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United States Donald Trump Guantanamo Terrorism

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Trump says Guantanamo prison to stay open in State of Union address

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US President Donald Trump delivers his first State of the Union address, applauded by Vice-President Mike Pence (L) and House Speaker Paul Ryan (R) REUTERS/Win McNamee

US President Donald Trump made a pitch for national unity and strong borders in his first State of the Union address, after a year of political division and scandal. But there were some surprises when it came to foreign policy.


In a one-hour-20-minute address watched by some 40 million Americans, Trump called for Democrats and Republicans to move beyond the angry partisan divide that has characterised US politics since his election.

Starting out by hailing local heroes, those who reacted to save lives in recent natural disasters, he also commended the efforts of ordinary citizens, calling for one team, one people, and one American family to work together.

Immigration and economy

He spoke at length about immigration, calling for bipartisan action to stop the flow illegal immigrants, claiming open borders had allowed drug gangs to pour into US communities.

"It's time to reform these outdated immigration rules and finally bring our immigration system into the 21st century," the president said.

However, he indicated that those undocumented immigrants already in the United States were on their way to citizenship provided they "meet education and work requirements and show good moral character."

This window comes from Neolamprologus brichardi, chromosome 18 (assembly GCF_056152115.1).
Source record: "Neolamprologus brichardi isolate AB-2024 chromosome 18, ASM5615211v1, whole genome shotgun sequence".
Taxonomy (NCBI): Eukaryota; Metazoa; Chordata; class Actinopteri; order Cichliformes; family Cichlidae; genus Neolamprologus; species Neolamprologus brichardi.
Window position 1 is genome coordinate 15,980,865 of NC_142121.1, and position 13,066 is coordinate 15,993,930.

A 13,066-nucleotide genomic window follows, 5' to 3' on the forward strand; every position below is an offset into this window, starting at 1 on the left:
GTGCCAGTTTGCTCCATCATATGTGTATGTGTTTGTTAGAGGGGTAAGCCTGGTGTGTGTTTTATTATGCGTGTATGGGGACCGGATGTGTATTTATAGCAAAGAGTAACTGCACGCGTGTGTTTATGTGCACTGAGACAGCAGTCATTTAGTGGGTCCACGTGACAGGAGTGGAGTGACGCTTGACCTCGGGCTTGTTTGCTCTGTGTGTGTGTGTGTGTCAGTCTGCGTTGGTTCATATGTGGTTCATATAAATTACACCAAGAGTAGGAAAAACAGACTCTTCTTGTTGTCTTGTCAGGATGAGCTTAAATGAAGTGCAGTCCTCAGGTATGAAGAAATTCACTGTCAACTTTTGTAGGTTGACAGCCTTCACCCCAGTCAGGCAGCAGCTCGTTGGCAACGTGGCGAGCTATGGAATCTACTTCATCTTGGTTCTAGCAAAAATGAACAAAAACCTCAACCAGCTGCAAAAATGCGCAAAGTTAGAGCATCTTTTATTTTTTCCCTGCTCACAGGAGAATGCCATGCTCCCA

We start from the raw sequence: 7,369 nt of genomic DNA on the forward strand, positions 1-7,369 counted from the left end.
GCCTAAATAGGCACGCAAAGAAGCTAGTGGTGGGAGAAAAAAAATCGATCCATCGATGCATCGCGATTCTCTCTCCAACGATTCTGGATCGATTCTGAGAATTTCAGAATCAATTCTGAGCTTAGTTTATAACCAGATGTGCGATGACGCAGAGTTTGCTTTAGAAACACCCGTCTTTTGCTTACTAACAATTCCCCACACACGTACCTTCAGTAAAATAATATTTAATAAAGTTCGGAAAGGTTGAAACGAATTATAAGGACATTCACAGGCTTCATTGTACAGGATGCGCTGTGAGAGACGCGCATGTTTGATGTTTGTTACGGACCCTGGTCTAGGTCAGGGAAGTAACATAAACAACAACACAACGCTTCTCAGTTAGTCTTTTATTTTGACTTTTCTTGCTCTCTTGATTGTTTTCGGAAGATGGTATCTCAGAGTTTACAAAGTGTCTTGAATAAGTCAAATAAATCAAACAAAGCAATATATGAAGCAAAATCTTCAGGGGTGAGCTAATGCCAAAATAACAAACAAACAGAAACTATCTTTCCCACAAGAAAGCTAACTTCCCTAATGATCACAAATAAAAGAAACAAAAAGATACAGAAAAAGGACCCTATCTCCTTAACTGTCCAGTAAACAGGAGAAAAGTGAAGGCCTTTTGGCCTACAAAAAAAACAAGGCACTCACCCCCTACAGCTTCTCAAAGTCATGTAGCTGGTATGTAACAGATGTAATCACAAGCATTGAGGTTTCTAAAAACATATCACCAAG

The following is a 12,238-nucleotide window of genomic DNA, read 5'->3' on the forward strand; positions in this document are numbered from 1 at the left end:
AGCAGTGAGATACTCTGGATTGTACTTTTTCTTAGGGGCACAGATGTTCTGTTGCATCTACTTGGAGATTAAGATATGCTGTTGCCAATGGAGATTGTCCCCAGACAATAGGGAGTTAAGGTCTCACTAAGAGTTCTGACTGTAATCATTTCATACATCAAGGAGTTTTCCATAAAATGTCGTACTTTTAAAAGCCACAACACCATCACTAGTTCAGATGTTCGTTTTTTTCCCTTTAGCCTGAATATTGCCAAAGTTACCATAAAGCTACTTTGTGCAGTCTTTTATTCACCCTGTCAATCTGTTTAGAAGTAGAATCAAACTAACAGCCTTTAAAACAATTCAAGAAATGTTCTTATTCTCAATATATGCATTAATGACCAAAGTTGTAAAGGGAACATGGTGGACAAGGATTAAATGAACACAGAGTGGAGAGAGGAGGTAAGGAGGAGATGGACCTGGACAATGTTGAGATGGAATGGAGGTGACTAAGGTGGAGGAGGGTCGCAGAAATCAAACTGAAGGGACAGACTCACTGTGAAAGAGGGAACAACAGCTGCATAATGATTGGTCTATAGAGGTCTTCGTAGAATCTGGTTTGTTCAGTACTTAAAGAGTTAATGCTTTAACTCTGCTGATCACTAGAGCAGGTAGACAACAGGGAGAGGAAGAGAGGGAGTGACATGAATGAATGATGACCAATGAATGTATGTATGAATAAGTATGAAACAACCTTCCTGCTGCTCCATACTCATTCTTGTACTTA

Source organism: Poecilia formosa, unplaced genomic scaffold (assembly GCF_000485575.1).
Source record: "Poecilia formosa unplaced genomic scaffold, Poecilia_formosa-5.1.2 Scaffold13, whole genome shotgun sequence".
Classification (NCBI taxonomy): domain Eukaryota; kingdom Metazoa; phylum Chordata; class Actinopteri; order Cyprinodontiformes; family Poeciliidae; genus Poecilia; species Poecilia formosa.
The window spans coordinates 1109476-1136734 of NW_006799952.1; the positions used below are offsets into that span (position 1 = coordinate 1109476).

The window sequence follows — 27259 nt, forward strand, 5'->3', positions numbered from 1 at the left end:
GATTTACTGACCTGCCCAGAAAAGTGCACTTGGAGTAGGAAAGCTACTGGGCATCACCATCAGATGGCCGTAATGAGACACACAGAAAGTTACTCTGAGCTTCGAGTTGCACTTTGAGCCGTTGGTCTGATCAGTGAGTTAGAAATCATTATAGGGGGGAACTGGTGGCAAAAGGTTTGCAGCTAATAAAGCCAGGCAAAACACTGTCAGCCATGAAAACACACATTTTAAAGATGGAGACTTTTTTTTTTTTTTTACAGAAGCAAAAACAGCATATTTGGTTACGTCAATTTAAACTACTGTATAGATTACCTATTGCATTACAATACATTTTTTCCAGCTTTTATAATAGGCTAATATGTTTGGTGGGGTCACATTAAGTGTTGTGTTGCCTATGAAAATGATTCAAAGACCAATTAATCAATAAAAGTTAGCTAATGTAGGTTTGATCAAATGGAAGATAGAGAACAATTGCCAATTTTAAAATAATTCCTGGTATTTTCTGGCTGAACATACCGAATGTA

Trump also praised the boost in the economy, jobs growth and said massive tax cuts had provided tremendous relief for the middle class and small businesses.

But he said the country needs new roads and waterways and called on Congress to draft legislation that generates at least 1.5 trillion dollars (1.3 trillion euros) for the new infrastructure investment.

North Korea, Guantanamo

On foreign policy, Trump asserted that North Korea's nuclear ambitions pose a danger to world peace, emphasisiing his condemnation of Kim Jong-un's government by inviting the family of Otto Warmbier, an American student who died last year shortly after being released from detention by North Korean authorities.

"You are powerful witnesses to a menace that threatens our world," the president told them.

And, in a surprise move, he announced he had signed an executive order to keep the detention facility at Cuba's Guantanamo Bay open.

He asked Congress to authorise "all necessary power" for the US to detain "terrorists" captured abroad.